Genetic disorder leading to skeletal dysplasia.
Kniest-like Dysplasia with Pursed Lips and Ectopia Lentis.
Only three cases reported in the literature.
First described in two siblings, one male and, one female. A second case in a 2-year-old girl was subsequently reported. The mode of inheritance is uncertain, but autosomal recessive or gonadal mosaicism seems most likely.
An iliac bone biopsy reveals markedly abnormal cartilage matrix in certain areas with large clumps of aggregated collagen fibrils. The growth plates are shorter than normal, however, the resultant calcified cartilage and bone trabeculae appear normal. Electron microscopy confirms the presence of broad-banded, aggregated collagen fibers, 10 to 30 times broader than normal that are scattered throughout the cartilage matrix.
Based on the characteristic clinical and radiologic findings. The analysis of bone biopsy specimens reveals the distinctive abnormalities in the cartilage matrix.
Characterized by short stature (<3rd percentile), bowing of the lower extremities with normal or mildly shortened length (upper extremities are normal), talipes equinovarus, stiffness and contractures of several large joints (shoulders, elbows, hips, and knees), and swelling of wrists and knees. Mild craniofacial disproportions with the facial bones being small compared to the skull size and short neck have been described. Other features may include microstomia, pursed lips, high-arched palate, upslanting of the palpebral fissures, bilateral epicanthal folds, ectopia lentis, and myopia. The chest may become bell-shaped with flaring of the lower ribs. Radiologic findings include mainly thoracic platyspondyly and cervical kyphosis with hypoplastic cervical vertebral bodies resulting in decreased neck mobility (extension and rotation), thoracolumbar kyphoscoliosis, pectus carinatum, wide short ribs, an increased lumbosacral angle, bowing and mild shortening of the lower limbs, dumbbell-shaped long bones with short diaphyses, flared metaphyses and metaphyseal sclerosis, delayed ossification of the femoral heads and dysplastic femoral necks, broad and short pelvis with narrow sacrosciatic notches, flattened and hypoplastic acetabular roofs, and wide pubic and ischial bones. Mild brachydactyly may be observed. Unlike Kniest dysplasia, coronal clefts of the vertebrae are absent. Psychomotor development appears normal for age.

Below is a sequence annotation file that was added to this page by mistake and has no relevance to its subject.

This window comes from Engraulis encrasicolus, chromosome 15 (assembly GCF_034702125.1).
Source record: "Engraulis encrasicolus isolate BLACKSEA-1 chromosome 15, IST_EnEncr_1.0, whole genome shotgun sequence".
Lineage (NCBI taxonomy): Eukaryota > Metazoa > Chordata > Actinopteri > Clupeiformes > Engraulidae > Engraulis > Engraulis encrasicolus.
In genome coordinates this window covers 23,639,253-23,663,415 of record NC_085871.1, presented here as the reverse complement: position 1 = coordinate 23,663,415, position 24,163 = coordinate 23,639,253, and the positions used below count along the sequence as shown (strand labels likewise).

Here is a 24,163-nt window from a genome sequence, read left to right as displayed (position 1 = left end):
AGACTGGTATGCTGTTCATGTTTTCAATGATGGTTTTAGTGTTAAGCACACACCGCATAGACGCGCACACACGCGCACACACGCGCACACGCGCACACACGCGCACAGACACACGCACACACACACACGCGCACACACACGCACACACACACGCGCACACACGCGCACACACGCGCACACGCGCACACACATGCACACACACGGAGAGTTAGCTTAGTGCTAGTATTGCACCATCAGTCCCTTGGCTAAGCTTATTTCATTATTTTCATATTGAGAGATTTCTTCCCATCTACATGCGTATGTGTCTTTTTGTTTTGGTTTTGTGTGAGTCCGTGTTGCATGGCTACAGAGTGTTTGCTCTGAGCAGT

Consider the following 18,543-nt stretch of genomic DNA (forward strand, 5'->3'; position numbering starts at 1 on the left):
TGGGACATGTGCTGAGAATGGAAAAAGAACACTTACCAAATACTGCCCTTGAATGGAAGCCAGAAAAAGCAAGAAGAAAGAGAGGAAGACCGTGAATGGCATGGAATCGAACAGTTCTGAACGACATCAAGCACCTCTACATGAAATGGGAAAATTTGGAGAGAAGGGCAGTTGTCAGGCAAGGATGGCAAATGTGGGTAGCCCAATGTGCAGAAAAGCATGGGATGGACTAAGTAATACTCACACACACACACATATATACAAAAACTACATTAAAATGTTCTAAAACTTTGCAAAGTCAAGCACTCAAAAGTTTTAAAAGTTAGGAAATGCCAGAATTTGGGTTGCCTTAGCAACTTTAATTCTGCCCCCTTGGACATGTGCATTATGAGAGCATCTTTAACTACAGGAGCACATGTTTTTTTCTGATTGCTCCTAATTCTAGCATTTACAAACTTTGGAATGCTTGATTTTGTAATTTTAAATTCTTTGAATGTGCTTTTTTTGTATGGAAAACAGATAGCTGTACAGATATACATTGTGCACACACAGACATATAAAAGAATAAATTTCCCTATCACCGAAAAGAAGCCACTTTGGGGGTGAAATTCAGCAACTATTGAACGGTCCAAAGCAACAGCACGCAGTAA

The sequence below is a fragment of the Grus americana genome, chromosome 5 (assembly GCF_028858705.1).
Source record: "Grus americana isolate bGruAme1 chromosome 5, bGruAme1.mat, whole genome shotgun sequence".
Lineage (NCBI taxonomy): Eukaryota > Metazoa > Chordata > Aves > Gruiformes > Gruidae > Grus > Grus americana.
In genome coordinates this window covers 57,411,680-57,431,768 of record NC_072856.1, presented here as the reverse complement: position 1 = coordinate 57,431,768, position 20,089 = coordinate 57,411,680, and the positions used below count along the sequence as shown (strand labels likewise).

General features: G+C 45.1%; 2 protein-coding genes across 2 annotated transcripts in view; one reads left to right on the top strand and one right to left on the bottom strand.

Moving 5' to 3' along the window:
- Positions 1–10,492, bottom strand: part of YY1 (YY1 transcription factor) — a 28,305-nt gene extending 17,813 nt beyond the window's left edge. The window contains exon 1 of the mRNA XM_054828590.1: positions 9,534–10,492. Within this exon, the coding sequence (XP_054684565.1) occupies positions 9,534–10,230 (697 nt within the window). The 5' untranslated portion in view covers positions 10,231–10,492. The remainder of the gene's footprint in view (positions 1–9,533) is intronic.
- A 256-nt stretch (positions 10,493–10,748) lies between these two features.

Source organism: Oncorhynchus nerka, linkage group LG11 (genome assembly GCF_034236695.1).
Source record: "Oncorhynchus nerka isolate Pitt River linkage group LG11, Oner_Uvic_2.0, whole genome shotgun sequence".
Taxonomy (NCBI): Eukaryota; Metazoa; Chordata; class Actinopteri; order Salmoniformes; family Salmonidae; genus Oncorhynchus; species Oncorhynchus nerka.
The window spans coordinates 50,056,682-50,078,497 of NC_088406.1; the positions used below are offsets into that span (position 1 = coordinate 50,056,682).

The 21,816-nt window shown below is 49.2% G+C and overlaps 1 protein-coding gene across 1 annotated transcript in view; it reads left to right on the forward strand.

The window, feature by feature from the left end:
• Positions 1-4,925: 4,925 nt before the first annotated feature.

Precautions before anesthesia
Preoperative assessment should include careful assessment of the airway to determine the potential for difficult airway management (microstomia, cervical kyphosis, and limitation of neck movements). Radiologic investigation to assess neck stability may be required in the presence of cervical vertebral dysplasia. Anticholinergic premedication to decrease secretions can be of value in the younger age group, particularly if difficult airway management and/or fiberoptic intubation is anticipated. Using lung function tests to assess respiratory function in older patients may be beneficial, although chest deformation seems not to be a constant finding.
Induction of anesthesia must take into consideration the potential for difficult airway management (small mouth, reduced neck mobility). Thus, maintenance of spontaneous ventilation is recommended until the airway has been secured. Alternative airway management options should be immediately available (eg, supraglottic airway device, fiberoptic bronchoscope) and adherence to an established difficult airway algorithm is advised. A surgeon familiar with surgical airway management and the necessary equipment should easily be available in the operating room. Alternatively, an awake fiberoptic intubation should be considered. During anesthesia, the neck should be maintained in a neutral or slightly extended position with adequate neck support at all times. Although not reported as being a problem in infants with this syndrome, respiratory insufficiency following anesthesia may be a potential risk in these children as they become older and the degree of thoracic dystrophy increases. Preoperative assessment and the nature of the surgery should enable the anesthesiologist to determine if postoperative respiratory support will be required. The patient should be positioned carefully with adequate padding and support to all areas due to the fixed deformities in the limbs and neck. Regional anesthesia is not contraindicated, but ...